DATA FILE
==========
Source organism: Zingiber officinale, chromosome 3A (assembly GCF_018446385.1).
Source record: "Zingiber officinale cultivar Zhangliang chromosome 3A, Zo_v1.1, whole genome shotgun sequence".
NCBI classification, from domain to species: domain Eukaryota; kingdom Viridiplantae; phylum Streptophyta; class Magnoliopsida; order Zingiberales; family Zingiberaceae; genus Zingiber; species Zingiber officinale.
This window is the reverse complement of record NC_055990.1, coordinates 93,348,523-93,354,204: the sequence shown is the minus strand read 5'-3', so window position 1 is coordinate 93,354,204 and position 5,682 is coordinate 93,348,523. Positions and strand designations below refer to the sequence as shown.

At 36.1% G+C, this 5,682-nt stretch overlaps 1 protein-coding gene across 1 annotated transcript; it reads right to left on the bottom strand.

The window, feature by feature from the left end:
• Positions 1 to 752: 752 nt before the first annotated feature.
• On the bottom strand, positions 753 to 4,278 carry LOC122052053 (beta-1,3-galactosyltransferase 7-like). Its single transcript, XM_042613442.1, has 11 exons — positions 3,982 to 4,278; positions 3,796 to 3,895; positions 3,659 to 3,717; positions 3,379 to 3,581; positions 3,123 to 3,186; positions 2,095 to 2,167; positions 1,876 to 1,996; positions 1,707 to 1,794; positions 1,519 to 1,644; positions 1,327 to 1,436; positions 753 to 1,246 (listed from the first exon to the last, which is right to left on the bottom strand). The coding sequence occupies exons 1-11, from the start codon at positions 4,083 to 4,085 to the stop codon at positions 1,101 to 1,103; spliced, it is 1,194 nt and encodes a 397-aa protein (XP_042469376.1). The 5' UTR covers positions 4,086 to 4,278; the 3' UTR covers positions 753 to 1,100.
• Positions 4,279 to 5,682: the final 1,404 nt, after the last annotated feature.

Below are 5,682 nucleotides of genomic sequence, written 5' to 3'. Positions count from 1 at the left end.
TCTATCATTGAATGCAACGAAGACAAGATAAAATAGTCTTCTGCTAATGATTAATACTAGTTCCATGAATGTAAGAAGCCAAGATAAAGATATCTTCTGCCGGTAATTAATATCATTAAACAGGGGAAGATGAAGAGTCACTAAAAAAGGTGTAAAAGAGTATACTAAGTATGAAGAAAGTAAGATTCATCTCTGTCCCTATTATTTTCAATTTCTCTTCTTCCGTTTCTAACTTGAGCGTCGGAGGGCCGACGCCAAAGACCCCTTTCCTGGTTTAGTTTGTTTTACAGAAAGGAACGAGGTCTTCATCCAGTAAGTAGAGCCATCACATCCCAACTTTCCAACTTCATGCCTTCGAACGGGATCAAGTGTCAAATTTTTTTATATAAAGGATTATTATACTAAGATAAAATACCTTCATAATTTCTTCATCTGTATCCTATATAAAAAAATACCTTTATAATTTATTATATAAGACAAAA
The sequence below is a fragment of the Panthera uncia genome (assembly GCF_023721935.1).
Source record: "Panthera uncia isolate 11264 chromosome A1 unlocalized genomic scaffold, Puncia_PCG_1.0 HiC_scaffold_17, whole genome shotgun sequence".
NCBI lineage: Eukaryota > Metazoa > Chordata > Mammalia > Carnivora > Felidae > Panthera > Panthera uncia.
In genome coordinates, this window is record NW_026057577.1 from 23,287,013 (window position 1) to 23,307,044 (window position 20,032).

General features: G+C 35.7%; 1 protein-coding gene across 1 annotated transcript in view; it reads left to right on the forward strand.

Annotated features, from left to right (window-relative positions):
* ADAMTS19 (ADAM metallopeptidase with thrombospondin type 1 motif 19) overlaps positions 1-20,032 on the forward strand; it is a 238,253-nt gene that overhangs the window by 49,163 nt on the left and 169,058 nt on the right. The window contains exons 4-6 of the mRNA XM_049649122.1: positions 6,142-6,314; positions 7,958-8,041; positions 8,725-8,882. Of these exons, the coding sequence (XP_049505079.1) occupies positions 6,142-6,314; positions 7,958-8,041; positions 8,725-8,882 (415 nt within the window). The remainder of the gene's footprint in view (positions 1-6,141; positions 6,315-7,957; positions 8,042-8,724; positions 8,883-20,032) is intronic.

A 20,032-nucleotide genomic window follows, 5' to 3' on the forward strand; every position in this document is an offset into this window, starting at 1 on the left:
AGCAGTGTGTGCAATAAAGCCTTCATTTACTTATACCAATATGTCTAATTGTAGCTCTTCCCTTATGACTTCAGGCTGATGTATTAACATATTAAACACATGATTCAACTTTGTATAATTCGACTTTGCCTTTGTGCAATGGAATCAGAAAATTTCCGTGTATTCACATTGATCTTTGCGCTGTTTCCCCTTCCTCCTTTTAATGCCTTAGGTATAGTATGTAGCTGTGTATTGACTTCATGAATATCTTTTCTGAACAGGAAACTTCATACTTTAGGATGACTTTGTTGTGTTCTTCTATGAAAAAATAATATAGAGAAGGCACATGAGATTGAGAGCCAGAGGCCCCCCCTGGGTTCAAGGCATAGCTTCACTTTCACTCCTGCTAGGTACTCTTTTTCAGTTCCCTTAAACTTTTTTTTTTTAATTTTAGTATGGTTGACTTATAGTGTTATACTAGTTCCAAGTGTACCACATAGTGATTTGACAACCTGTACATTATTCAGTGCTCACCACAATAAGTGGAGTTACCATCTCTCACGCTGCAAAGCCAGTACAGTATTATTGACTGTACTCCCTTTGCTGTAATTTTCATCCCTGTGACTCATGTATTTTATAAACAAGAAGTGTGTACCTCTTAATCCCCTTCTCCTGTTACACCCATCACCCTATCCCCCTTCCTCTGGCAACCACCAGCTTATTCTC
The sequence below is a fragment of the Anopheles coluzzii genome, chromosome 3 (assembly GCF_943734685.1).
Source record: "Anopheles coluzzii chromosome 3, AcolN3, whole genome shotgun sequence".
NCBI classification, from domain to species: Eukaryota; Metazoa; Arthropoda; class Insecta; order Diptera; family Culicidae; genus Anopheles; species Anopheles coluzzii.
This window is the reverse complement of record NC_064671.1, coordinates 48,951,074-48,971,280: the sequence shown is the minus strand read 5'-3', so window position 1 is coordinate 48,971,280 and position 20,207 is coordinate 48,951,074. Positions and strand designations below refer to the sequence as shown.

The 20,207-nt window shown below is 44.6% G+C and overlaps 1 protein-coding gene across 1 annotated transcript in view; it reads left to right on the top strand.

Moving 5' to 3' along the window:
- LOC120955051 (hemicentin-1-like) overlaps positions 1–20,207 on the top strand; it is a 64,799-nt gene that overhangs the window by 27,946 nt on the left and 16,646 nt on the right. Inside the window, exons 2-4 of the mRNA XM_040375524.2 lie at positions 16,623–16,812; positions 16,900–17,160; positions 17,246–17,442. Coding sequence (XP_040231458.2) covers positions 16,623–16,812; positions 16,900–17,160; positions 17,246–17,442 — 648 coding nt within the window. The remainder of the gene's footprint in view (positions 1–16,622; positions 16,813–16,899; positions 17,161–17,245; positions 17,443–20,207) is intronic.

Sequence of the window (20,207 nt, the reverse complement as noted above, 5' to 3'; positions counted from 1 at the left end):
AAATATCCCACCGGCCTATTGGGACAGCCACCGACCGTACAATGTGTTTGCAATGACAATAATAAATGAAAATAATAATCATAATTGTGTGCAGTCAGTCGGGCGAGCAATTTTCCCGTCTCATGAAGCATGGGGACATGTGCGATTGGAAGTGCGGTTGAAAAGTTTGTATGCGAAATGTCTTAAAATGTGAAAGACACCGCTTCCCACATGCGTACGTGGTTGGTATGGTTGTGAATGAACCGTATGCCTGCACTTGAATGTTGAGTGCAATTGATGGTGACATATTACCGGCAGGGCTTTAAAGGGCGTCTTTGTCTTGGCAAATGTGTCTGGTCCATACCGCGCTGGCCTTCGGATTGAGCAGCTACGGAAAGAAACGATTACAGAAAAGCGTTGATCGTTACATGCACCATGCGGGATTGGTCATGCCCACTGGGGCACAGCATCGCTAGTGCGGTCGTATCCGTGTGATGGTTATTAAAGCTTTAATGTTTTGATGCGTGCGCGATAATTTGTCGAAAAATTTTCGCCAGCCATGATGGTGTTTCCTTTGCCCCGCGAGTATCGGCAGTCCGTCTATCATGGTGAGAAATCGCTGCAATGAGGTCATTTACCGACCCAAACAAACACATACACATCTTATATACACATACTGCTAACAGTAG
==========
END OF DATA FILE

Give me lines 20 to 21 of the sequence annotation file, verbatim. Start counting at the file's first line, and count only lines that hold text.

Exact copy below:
AGCAGTGTGTGCAATAAAGCCTTCATTTACTTATACCAATATGTCTAATTGTAGCTCTTCCCTTATGACTTCAGGCTGATGTATTAACATATTAAACACATGATTCAACTTTGTATAATTCGACTTTGCCTTTGTGCAATGGAATCAGAAAATTTCCGTGTATTCACATTGATCTTTGCGCTGTTTCCCCTTCCTCCTTTTAATGCCTTAGGTATAGTATGTAGCTGTGTATTGACTTCATGAATATCTTTTCTGAACAGGAAACTTCATACTTTAGGATGACTTTGTTGTGTTCTTCTATGAAAAAATAATATAGAGAAGGCACATGAGATTGAGAGCCAGAGGCCCCCCCTGGGTTCAAGGCATAGCTTCACTTTCACTCCTGCTAGGTACTCTTTTTCAGTTCCCTTAAACTTTTTTTTTTTAATTTTAGTATGGTTGACTTATAGTGTTATACTAGTTCCAAGTGTACCACATAGTGATTTGACAACCTGTACATTATTCAGTGCTCACCACAATAAGTGGAGTTACCATCTCTCACGCTGCAAAGCCAGTACAGTATTATTGACTGTACTCCCTTTGCTGTAATTTTCATCCCTGTGACTCATGTATTTTATAAACAAGAAGTGTGTACCTCTTAATCCCCTTCTCCTGTTACACCCATCACCCTATCCCCCTTCCTCTGGCAACCACCAGCTTATTCTC
The sequence below is a fragment of the Anopheles coluzzii genome, chromosome 3 (assembly GCF_943734685.1).